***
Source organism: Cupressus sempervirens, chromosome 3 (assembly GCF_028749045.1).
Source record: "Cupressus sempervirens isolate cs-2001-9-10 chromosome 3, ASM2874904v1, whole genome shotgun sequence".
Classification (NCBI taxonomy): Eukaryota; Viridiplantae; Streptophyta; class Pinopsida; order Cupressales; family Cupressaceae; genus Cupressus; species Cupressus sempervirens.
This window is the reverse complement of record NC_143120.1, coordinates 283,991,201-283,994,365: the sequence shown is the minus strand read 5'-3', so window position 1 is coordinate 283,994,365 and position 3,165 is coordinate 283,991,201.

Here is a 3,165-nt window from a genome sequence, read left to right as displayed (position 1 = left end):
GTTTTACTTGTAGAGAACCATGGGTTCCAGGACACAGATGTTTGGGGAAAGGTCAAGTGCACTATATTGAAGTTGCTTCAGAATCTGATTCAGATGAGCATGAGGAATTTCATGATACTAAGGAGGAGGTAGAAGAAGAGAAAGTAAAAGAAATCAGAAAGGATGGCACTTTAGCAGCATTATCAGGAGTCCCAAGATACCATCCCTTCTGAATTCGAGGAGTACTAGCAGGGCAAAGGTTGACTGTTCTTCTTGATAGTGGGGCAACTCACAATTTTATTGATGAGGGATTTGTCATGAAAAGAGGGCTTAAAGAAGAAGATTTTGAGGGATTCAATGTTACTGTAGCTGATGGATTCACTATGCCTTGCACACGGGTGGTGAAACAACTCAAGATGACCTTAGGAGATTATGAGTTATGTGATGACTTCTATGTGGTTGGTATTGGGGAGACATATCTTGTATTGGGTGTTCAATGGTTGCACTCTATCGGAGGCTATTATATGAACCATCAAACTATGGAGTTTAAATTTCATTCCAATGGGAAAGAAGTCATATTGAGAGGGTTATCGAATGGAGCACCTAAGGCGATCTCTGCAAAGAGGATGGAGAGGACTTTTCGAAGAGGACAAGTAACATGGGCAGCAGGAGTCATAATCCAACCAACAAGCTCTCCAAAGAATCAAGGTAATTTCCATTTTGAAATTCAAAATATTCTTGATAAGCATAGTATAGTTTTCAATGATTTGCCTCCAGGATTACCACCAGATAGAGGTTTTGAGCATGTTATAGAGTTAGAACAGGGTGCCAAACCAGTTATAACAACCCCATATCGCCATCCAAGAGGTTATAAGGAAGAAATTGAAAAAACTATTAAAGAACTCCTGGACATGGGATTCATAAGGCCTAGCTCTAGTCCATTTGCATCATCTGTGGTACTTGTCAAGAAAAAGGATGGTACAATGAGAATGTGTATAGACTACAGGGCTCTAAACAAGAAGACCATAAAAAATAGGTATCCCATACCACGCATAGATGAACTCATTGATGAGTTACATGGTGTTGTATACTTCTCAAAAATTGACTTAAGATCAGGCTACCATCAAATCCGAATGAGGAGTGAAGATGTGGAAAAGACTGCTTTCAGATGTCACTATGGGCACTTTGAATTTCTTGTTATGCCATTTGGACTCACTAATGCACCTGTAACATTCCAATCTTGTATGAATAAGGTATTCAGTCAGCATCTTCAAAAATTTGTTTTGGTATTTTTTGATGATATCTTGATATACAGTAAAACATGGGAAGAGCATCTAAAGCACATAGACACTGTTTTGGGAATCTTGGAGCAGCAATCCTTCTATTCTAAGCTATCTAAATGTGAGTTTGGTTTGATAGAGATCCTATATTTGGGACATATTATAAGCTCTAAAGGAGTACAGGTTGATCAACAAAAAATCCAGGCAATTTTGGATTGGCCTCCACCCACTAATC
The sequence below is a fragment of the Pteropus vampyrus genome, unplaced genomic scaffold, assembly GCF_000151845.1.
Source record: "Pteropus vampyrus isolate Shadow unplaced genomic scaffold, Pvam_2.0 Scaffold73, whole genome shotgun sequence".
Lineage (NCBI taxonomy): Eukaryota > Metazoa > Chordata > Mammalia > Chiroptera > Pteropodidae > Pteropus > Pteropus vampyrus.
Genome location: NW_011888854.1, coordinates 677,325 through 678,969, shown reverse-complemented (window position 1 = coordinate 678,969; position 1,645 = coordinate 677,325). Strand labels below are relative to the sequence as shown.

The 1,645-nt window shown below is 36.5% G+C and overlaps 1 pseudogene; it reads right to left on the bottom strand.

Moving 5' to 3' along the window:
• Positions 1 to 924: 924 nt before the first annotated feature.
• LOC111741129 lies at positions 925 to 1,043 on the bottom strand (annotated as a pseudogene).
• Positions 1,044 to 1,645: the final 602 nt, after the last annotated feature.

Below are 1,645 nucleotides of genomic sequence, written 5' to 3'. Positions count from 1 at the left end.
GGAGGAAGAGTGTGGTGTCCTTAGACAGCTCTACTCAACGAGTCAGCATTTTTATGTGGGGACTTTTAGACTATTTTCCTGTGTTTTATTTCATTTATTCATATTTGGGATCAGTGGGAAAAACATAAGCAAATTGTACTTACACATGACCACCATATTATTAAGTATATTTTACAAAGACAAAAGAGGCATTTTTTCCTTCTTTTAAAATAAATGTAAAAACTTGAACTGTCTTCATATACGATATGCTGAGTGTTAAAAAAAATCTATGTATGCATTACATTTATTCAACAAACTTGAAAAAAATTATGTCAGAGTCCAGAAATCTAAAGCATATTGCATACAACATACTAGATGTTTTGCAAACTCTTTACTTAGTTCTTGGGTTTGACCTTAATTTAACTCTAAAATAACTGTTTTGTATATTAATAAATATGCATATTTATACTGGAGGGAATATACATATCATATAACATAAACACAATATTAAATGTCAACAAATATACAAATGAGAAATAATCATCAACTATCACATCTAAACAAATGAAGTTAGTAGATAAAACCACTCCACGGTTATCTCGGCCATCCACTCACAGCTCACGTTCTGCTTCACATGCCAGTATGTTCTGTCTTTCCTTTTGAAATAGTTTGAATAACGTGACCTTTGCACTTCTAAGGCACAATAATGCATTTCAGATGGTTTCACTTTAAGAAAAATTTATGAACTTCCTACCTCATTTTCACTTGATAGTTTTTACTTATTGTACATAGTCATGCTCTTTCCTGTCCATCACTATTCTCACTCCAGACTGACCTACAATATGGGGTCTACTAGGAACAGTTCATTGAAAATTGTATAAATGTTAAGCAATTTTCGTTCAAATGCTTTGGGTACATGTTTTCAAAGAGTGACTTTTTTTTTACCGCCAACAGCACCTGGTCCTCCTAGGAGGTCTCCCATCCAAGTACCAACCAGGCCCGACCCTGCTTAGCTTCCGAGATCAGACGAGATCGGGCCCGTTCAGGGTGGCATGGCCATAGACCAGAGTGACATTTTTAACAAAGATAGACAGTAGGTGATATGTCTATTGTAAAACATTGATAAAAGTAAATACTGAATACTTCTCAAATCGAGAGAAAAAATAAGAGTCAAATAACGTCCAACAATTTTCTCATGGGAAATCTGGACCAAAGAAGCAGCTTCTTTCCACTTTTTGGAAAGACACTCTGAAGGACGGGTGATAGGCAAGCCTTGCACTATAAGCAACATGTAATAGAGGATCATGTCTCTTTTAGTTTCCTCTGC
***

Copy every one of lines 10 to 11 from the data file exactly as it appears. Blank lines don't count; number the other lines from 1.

Genome location: NW_011888854.1, coordinates 677,325 through 678,969, shown reverse-complemented (window position 1 = coordinate 678,969; position 1,645 = coordinate 677,325). Strand labels below are relative to the sequence as shown.

The 1,645-nt window shown below is 36.5% G+C and overlaps 1 pseudogene; it reads right to left on the bottom strand.